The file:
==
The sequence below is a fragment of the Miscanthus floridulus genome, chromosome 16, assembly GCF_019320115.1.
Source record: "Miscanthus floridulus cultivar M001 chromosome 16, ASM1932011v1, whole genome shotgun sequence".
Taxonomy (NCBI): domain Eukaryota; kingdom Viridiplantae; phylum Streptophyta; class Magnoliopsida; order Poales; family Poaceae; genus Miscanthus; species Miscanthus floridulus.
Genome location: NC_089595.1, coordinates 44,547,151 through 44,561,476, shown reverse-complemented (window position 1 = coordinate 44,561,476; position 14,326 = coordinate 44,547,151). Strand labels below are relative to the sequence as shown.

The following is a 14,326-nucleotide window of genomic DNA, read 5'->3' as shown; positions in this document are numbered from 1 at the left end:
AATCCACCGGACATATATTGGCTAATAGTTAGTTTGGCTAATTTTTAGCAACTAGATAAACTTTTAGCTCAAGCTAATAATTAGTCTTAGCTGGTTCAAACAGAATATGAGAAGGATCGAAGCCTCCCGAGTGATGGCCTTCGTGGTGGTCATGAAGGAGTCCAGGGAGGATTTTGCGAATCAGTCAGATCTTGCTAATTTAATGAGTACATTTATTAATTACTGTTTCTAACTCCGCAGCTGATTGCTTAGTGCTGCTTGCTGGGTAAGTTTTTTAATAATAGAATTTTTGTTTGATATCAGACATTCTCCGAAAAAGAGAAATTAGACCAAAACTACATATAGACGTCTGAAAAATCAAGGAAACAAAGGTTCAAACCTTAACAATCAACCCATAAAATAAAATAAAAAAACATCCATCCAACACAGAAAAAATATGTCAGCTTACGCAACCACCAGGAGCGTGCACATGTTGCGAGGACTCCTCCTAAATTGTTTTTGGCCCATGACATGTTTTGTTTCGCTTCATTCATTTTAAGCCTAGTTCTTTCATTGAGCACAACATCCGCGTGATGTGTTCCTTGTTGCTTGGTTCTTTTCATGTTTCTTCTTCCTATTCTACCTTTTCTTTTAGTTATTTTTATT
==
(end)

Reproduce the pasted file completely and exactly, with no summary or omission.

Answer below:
The sequence below is a fragment of the Miscanthus floridulus genome, chromosome 16, assembly GCF_019320115.1.
Source record: "Miscanthus floridulus cultivar M001 chromosome 16, ASM1932011v1, whole genome shotgun sequence".
Taxonomy (NCBI): domain Eukaryota; kingdom Viridiplantae; phylum Streptophyta; class Magnoliopsida; order Poales; family Poaceae; genus Miscanthus; species Miscanthus floridulus.
Genome location: NC_089595.1, coordinates 44,547,151 through 44,561,476, shown reverse-complemented (window position 1 = coordinate 44,561,476; position 14,326 = coordinate 44,547,151). Strand labels below are relative to the sequence as shown.

The following is a 14,326-nucleotide window of genomic DNA, read 5'->3' as shown; positions in this document are numbered from 1 at the left end:
AATCCACCGGACATATATTGGCTAATAGTTAGTTTGGCTAATTTTTAGCAACTAGATAAACTTTTAGCTCAAGCTAATAATTAGTCTTAGCTGGTTCAAACAGAATATGAGAAGGATCGAAGCCTCCCGAGTGATGGCCTTCGTGGTGGTCATGAAGGAGTCCAGGGAGGATTTTGCGAATCAGTCAGATCTTGCTAATTTAATGAGTACATTTATTAATTACTGTTTCTAACTCCGCAGCTGATTGCTTAGTGCTGCTTGCTGGGTAAGTTTTTTAATAATAGAATTTTTGTTTGATATCAGACATTCTCCGAAAAAGAGAAATTAGACCAAAACTACATATAGACGTCTGAAAAATCAAGGAAACAAAGGTTCAAACCTTAACAATCAACCCATAAAATAAAATAAAAAAACATCCATCCAACACAGAAAAAATATGTCAGCTTACGCAACCACCAGGAGCGTGCACATGTTGCGAGGACTCCTCCTAAATTGTTTTTGGCCCATGACATGTTTTGTTTCGCTTCATTCATTTTAAGCCTAGTTCTTTCATTGAGCACAACATCCGCGTGATGTGTTCCTTGTTGCTTGGTTCTTTTCATGTTTCTTCTTCCTATTCTACCTTTTCTTTTAGTTATTTTTATT